13 August 2021

Praying in Ordinary Time 2021:
76, Jesus College, Cambridge

The Chapel in Jesus College is said to be the oldest university building in Cambridge still in use (Photograph: Patrick Comerford)

Patrick Comerford

Before the day gets busy, I am taking a little time this morning for prayer, reflection and reading. During this time in the Church Calendar known as Ordinary Time, I am taking some time each morning to reflect in these ways:

1, photographs of a church or place of worship;

2, the day’s Gospel reading;

3, a prayer from the USPG prayer diary.

My theme this week is seven college chapels in Cambridge, and my photographs this morning (13 August 2021) are from Jesus College.

The cloisters beside the Chapel of Jesus College, Cambridge, survive from Benedictine convent of Saint Radegund (Photograph: Patrick Comerford)

The Chapel in Jesus College is the oldest college chapel in Cambridge. It is unique in that it was not originally designed as a college chapel: it predates the foundation of the college by three and a half centuries, and the university by more than half a century.

The chapel dates from 1157 and it was completed in 1245, as was part of the Benedictine Convent of Saint Mary and Saint Radegund. It is believed to be the oldest university building in Cambridge still in use.

Jesus College was established in 1496, and the full name of the college is the College of the Blessed Virgin Mary, Saint John the Evangelist and the glorious Virgin Saint Radegund, near Cambridge.

When Jesus College took over the convent and its precincts in the 15th century, the parish was renamed after the college as Jesus Parish, later absorbed into All Saints’ Parish.

The chapel was originally a large Norman church dedicated to Saint Mary and served the 12th century Benedictine convent of Saint Radegund. This explains why the chapel, like that of the cloisters that surround it, has a conventual rather than a collegiate character. It also served as the church of the parish of Saint Radegund which grew up around the convent, which was at that time a semi-rural area just outside Cambridge.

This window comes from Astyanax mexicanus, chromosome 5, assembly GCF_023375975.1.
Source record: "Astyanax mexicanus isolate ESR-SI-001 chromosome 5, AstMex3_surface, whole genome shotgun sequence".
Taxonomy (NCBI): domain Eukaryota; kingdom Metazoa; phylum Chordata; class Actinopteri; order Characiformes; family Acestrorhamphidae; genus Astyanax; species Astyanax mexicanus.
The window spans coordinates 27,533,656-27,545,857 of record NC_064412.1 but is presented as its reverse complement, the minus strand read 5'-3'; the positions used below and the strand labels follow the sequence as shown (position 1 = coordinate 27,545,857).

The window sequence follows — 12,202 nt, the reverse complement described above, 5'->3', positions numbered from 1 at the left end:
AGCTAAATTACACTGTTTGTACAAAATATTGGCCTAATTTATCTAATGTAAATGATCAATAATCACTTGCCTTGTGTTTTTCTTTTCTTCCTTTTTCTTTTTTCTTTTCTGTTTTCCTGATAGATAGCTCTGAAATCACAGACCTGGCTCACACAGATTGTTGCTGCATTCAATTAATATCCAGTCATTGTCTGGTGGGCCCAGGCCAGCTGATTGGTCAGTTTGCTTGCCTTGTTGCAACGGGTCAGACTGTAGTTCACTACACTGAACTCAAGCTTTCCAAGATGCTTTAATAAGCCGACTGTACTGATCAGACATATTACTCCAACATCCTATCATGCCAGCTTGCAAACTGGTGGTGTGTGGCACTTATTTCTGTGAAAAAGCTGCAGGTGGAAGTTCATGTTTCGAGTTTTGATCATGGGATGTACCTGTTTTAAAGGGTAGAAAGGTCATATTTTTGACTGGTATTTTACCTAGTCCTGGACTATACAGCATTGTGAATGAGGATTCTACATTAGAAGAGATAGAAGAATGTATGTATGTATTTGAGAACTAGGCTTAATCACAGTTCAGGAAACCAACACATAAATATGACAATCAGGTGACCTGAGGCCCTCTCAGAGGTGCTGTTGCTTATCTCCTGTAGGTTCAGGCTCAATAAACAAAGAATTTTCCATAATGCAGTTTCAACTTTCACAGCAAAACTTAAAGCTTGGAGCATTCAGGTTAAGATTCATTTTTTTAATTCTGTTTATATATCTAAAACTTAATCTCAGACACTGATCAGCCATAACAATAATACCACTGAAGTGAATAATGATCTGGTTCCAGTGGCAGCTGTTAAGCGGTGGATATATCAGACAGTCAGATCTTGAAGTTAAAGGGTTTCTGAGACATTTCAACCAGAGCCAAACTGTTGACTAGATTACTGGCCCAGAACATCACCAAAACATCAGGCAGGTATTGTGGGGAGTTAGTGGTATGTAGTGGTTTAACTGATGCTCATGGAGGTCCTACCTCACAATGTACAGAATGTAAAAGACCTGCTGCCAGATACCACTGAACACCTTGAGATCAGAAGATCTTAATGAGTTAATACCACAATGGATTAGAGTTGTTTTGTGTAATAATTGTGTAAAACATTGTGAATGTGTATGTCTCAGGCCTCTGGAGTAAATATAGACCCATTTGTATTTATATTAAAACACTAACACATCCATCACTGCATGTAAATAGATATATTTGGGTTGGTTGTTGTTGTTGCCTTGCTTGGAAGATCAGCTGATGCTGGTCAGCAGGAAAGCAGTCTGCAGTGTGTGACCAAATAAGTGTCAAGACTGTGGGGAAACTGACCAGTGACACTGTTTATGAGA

The church took about a century to build. Building began ca 1157 and was completed ca 1245. It was of cathedrals dimensions and proportions and became the largest church in Cambridge. It was in the shape of a cross, with a high pitched roof, and surmounted by a belfry or steeple that was visible for miles.

The belfry collapsed at different times, devastating fires destroyed much of the surrounding convent and eventually the church itself fell into disrepair because of the convent’s poverty.

The convent of Saint Radegund was dissolved in 1496 by John Alcock, Bishop of Ely, and a new college was founded in its place. The conventual church of Saint Mary was rededicated to the name of Jesus, part of the church was demolished and the remaining portion was drastically modified.

Alcock designed many of the alterations to create a chapel for his new college, and the rebuilding took considerable time, continuing long after his death. Two-thirds of what had been the nave of the church were replaced by college rooms, which later became part of the eastern wing of the Master’s Lodge, and the chapels on the north and south sides of the choir were pulled down and the northern aisles became part of the cloister.